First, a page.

St Malo: Live Weather
Live weather in St Malo
The latest and today's weather in St Malo, France updated regularly
- Sunrise 08:00
- Sunset 18:43
|Temp feels like:||43°F (6°C)|
|Length of Day:||10h 43m|
|Pressure:||29.95" (1014 hpa)|
|Visiblity:||9 miles (14 km)|
Latest St Malo Holiday Reviews
Saint Malo Feb 2013
Weather was lovely. It was cold in England when I left and I went with a thick jumper and coat but I carried the coat a...
Cycle touring in Britanny
Cloudy / light rain...
Holiday near to St Malo
The weather was great, warm enough to sit on the fabulous beach and for the children to bathe in the sea....
Historic Temperatures for 24th February in St Malo
|Average High||46°F (8°C)|
|Record High||59°F (15°C) (2008)|
|Average Low||37°F (3°C)|
|Record Low||28°F (-2°C) (2004)|
Weather in St Malo
St Malo has a maritime temperate climate with mild temperatures and moderate rainfall year round. Summers are warm and winters are cool. The port town sits on the northwest coast of France on the English Channel, in the region of Brittany. Not far from the town are the Channel Islands which are a port of call on the ferry route between St Malo and Portsmouth. The climate of St Malo is similar to other regions on the English Channel such as Le Havre and Cornwall.
Summer, from June till September, is mild and changeable. The average high temperature is 19Â°C in June and September, getting to 20Â°C in the middle of each month and up to a peak of 21Â°C in July and August. It often gets quite hot, up to the mid 20s, though this is heavily reliant on the sun. For the northern hemisphere the summer in St Malo is actually very good and tourists flock to the townâs golden beaches. Night times are generally cool, around 13Â°C. The sun shines for around eight hours per day in June and July which are the sunniest months in the year. Rain is moderate all year though it is slightly lower in summertime. It can still be expected to fall on around eleven days in each month and sometimes falls in thunderstorms, especially at the end of the season. The sea does not get above 20Â°C all year. It is at its warmest in August at 18Â°C.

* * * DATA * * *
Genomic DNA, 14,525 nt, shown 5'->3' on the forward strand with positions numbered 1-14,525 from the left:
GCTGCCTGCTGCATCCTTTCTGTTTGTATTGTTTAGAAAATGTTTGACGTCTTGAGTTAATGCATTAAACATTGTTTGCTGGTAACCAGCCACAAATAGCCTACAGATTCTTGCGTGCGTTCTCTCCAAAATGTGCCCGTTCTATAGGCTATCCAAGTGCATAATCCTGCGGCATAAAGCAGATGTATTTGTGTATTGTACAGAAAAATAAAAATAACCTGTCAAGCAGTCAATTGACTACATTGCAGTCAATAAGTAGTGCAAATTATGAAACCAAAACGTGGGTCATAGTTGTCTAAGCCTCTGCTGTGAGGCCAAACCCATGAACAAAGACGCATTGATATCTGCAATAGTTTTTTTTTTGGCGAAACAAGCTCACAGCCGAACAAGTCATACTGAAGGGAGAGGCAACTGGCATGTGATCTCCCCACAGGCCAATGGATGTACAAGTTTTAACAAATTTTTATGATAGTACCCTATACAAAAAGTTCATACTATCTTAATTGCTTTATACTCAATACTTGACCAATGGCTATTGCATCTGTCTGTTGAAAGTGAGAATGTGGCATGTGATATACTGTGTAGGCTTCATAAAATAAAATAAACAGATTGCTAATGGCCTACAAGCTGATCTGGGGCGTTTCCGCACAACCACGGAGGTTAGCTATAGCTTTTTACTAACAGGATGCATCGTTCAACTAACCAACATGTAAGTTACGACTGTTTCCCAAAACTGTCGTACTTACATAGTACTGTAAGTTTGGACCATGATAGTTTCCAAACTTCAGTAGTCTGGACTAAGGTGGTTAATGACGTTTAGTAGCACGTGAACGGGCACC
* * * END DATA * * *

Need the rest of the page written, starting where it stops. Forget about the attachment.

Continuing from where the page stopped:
Autumn, in October and November, becomes cool very quickly. The average high temperature drops to a mild 16Â°C in October and down to a cold 11Â°C in November. Night time lows rapidly fall below 10Â°C, getting down to an average of 6Â°C in November. The clouds begin to settle in for the winter, covering up the sun for all but four hours per day in October and three hours per day in November. Conditions are generally changeable.
Winter, from December till January, is cool but not cold and rather grey. The average high temperature drops to 8Â°C for the entire season and the average low gets down to 3Â°C. It can dip below freezing but frosts are rare. The sun diminishes further, only coming out for around two hours a day, and showers become frequent though are generally very light. The overall effect is a little dismal: not really the kind of weather for a winter escape. Hoteliers are well aware of this and many close for the winter.
Spring, from March till May, heats up slowly. The average high temperature creeps up to 11Â°C in March, 13Â°C in April and 16Â°C in May. Night time and sea temperatures remain low, but conditions generally start to improve; the sun starts to come out for more significant periods and rainfall reduces slightly, though it still falls on around half of the days in each month. Spring is quite changeable and clear, crisp days are just as likely as periods of gloom.
St Maloâs mild climate can be attributed to its position on the British Channel in the northern hemisphere. A northerly location means cool temperatures, but the Gulf Stream helps to keep winters warmer than necessarily expected at this latitude. Summer highs are also tempered by the sea. The prevailing winds of the British Channel are usually westerly making northwest France the wettest and coolest region of France. St Malo is provided some protection from the wettest weather due to the curve of the bay.
St Malo is actually an island but it is so close and well-linked to the mainland that it certainly doesnât feel like one anymore. It is a port town with an interesting history full of Romans and pirates. Marking the bounds of St Malo are twenty foot thick grey granite walls. The main tourist attraction is the ancient citadel, but St Malo has much more to offer; its ancient architecture, golden beaches and leafy setting combine with traditional French cuisine and boutique shopping to create a delightfully well-rounded getaway. Best of all is its accessibility: only a ferry trip or short, cheap flight away from the UK. Many other holiday destinations are very close to St Malo, including Dinard, Saint Briac Sur Mer and Saint Lunaire.